Review: Johnny Dango – Dear Everybody, I Love You

Undiscovered musical talent is all around us; sometimes, it opportunely breaks into the national consciousness—and, through the magic of the internet, there are no limits to music’s reach, and sharing it has become simple. Austin-based Johnny Dango’s new album Dear Everybody, I Love You is one worth sharing.

With solidly set tongue-in-cheek sentiment wrapped in quality lyricism and immeasurably talented players, Dear Everybody, I Love You is an album that defies formulaic description. Part Americana, part Tin Pan Alley, part barroom rock n’ roll, with an unyieldingly poetic storytelling cache, Dango is an adept songwriter. These are smart songs that are genre-defying. In essence, Johnny Dango makes a point of examining the absurdities of modern life and shines a harsh light on society, and his own, quirky foibles.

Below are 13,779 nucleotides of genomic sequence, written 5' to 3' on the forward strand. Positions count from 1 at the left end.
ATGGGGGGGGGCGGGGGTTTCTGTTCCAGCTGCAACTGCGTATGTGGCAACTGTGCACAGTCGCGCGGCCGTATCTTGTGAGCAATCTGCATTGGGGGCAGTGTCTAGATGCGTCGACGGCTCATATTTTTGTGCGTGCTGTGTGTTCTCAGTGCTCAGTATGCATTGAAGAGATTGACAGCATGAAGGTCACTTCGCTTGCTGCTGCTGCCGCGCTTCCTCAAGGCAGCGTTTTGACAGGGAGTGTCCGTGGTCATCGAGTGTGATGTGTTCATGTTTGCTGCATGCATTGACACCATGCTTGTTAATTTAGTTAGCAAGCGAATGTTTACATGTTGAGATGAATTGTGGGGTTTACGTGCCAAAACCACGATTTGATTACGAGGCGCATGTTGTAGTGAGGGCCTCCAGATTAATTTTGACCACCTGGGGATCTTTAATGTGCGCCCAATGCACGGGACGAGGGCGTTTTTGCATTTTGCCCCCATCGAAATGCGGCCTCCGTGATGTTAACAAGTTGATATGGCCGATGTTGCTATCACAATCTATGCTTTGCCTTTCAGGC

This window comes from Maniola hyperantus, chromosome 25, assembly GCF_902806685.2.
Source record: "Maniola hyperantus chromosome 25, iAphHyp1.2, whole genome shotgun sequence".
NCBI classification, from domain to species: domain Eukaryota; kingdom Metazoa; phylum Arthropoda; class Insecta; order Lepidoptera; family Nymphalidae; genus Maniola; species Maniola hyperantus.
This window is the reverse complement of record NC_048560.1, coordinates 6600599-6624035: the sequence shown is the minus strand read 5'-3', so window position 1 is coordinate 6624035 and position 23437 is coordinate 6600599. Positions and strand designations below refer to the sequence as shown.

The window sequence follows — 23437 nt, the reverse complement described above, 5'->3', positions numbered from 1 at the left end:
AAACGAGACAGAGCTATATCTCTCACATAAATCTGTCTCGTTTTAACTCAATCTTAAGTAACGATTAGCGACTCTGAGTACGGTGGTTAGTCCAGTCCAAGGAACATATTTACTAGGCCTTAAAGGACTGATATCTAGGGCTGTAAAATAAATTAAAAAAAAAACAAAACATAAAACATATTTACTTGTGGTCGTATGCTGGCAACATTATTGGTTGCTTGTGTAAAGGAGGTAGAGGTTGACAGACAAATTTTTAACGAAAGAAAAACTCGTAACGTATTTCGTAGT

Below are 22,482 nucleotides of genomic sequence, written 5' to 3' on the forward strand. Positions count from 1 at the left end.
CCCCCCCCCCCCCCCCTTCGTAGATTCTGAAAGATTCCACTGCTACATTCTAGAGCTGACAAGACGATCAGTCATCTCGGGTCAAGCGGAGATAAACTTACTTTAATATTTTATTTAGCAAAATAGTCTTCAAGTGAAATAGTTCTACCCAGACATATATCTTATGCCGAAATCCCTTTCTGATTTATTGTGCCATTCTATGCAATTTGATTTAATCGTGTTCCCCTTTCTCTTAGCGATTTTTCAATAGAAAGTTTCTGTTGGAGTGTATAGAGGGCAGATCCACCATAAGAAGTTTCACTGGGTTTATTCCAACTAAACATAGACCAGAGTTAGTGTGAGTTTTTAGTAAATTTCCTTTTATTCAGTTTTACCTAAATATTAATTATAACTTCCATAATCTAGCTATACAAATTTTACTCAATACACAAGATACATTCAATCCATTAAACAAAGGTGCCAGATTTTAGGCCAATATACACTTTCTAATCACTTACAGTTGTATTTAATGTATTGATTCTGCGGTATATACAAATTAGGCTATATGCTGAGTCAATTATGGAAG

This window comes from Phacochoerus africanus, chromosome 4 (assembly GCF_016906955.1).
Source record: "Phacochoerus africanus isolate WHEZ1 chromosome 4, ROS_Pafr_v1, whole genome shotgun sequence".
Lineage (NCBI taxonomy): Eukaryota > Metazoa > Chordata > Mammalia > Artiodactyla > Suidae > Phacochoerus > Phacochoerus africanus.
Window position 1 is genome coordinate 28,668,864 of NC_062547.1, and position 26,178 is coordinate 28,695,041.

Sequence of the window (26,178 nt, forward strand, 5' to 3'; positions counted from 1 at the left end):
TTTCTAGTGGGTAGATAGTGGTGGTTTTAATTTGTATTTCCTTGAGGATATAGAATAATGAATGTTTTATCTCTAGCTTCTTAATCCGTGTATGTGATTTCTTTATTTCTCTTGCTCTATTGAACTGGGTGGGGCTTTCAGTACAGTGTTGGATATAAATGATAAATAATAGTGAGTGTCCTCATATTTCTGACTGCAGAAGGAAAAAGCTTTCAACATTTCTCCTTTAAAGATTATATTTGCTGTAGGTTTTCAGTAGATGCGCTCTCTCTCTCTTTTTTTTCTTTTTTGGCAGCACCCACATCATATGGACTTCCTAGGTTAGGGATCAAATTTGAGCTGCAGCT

At times the album has light-hearted, melodic bounce, though, upon deeper reflection, Dango’s compositions have substantive meaning. In the contemplative “Laughing Larry’s Longer Lament,” written after one of his lasts visits with his 101-year-old grandmother, Dango sings “Ain’t nothing much new happening under the sun / It’s just a life we all live til we’re done.” The deceptive gentleness of “New Modern Age” lightly conceals subtle rage and restrained indignation. Full of ardent fervor and deep reflection keenly balanced by poking fun at everyone, himself included, Johnny Dango’s Dear Everybody, I Love You is a remarkable album.

[Purchase Johnny Dango’s Dear Everybody, I Love You HERE.]

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Hunter MacLeod

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